And if you ask the US government, it's not a question of years. It's a question of weeks. They train their soldiers to functioning fluency (which would if anything only leave out vocabulary) in Korean in 60 weeks, 4-5 class hours and 2-3 class-prep hours a day.
So based on this and my experience, I'd say it ultimately depends on you, but also that time is exponentially valuable. If you are college-level and study for 2-3 hours a day, it may take 7 years. Yet if you study 8-12 hours a day, you can reach amazing levels in a couple months. Or, if you're just army-level with an affinity for language, you can achieve fluency in about a year. But you have to know yourself because not everyone has the mental endurance to devote that much time to studying something. You bet your ***CENSORED*** a soldier is going to have a lot of discipline, and use that willpower to study (effectively) 8 hours a day for an entire year. If it's just 8 weeks, and the person does it during a home-stay program, he may have the stress-relief available to study 12 hours a day. But realize that at some point, everyone burns out and becomes less effective at learning. Once you know where your point is, you know how to effectively utilize your time, and you know from where to start working on your mental endurance.
Well Amber and Victoria of f(x) learned in that 2 year range because SM being the tough sweat working company..they train their trainees really hard non stop at times anyway. They tell you that in global audtions you gonna go through Korean training before you debut. And If someone wants to learn Korean, they would have to do that same routine, which I don't know how SM does it.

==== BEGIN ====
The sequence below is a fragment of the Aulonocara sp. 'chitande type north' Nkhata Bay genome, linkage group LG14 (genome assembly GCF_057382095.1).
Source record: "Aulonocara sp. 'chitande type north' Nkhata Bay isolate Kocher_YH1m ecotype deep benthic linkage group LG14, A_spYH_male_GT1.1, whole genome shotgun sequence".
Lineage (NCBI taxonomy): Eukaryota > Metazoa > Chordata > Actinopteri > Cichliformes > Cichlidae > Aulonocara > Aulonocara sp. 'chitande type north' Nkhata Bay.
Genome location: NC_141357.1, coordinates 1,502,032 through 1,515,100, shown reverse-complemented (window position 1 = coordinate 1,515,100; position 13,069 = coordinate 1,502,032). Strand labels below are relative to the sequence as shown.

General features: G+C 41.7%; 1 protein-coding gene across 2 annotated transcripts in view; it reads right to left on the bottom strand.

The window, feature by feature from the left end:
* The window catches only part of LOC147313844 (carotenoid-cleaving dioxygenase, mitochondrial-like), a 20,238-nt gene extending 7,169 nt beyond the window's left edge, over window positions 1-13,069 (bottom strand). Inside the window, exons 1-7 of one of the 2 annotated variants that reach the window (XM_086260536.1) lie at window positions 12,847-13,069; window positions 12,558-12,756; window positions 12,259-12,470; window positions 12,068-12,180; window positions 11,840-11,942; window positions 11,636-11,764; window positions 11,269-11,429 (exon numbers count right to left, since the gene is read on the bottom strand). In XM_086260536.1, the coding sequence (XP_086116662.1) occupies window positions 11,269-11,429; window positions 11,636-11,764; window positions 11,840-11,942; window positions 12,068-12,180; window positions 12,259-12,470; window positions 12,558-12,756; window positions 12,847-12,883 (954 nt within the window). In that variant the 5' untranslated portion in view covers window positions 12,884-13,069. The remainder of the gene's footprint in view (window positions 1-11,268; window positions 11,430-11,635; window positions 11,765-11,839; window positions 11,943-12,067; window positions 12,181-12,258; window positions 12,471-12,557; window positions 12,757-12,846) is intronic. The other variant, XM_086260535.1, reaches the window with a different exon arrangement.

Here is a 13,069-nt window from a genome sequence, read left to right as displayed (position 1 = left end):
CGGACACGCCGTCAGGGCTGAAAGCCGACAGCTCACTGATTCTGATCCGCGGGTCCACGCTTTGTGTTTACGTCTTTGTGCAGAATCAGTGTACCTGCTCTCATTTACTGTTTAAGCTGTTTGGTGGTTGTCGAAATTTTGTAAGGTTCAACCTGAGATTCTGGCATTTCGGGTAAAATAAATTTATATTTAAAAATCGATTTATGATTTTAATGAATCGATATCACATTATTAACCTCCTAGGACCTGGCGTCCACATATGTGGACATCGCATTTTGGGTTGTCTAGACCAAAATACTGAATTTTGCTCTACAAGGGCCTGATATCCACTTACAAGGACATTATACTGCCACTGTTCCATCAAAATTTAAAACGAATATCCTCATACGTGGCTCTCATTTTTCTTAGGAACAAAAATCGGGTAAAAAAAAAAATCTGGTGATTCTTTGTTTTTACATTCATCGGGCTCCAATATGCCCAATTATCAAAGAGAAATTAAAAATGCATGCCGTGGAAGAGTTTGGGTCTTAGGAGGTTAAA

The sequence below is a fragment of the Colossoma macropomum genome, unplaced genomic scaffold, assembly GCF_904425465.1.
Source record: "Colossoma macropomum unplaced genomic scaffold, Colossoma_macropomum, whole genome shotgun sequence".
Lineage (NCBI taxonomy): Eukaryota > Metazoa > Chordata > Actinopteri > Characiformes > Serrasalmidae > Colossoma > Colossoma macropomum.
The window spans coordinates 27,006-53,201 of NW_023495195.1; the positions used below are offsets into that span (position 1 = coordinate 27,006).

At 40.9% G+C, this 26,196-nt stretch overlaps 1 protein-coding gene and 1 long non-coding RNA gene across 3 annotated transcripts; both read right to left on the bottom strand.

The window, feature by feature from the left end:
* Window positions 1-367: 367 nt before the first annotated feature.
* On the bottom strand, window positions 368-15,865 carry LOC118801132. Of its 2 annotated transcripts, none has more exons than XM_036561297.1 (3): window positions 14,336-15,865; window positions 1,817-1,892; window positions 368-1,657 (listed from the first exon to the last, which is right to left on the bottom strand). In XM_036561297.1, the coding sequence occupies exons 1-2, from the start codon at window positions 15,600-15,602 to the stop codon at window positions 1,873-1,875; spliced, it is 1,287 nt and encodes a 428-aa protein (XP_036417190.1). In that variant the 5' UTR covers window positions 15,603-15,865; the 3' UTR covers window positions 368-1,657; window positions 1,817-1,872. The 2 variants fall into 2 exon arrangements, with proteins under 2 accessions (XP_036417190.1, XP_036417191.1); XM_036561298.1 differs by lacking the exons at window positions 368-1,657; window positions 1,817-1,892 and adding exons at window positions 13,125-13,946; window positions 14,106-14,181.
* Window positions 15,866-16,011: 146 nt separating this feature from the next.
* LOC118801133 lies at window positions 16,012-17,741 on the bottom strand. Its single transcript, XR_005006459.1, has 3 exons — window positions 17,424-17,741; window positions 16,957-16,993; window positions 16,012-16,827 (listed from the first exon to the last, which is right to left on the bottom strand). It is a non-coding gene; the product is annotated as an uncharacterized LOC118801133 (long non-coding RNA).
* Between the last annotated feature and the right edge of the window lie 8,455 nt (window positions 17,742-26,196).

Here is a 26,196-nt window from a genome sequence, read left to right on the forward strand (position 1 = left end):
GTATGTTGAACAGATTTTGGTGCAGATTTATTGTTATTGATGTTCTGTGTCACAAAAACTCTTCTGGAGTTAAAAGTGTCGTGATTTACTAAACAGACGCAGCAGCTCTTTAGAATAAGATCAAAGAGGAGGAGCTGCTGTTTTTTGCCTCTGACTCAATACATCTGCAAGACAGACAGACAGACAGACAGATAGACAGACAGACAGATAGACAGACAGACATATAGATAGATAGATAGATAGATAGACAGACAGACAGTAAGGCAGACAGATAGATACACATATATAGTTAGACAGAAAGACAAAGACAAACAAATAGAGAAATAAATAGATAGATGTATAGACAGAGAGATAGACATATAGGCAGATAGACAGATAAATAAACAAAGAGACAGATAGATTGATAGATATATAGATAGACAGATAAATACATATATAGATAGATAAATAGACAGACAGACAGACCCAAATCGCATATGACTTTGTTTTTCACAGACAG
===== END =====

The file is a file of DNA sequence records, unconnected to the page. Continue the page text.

Mafia_Puppet wrote:However, there are also hardcore 8-week immersion courses that are designed to improve your competency stupid-fast. And they do it by utterly surrounding students in the language - they study a bunch of different things (so your mind doesn't lock up) and present material in a lot of different contexts (the average student has to see a word or grammar construct 7 times before he's able to use it effectively, the average AP student 2-3).
Hmm...are there any Korean courses like that (outside of the military), that you can tell me about?
i think it seriously depends on the person and the situation.
some people are just naturally faster at learning languages than others for whatever reason. i know people who have diligently studied languages for years and can barely handle the basics. then you hear about people who can learn any number of languages with no problems (like our hyunwoo ^^).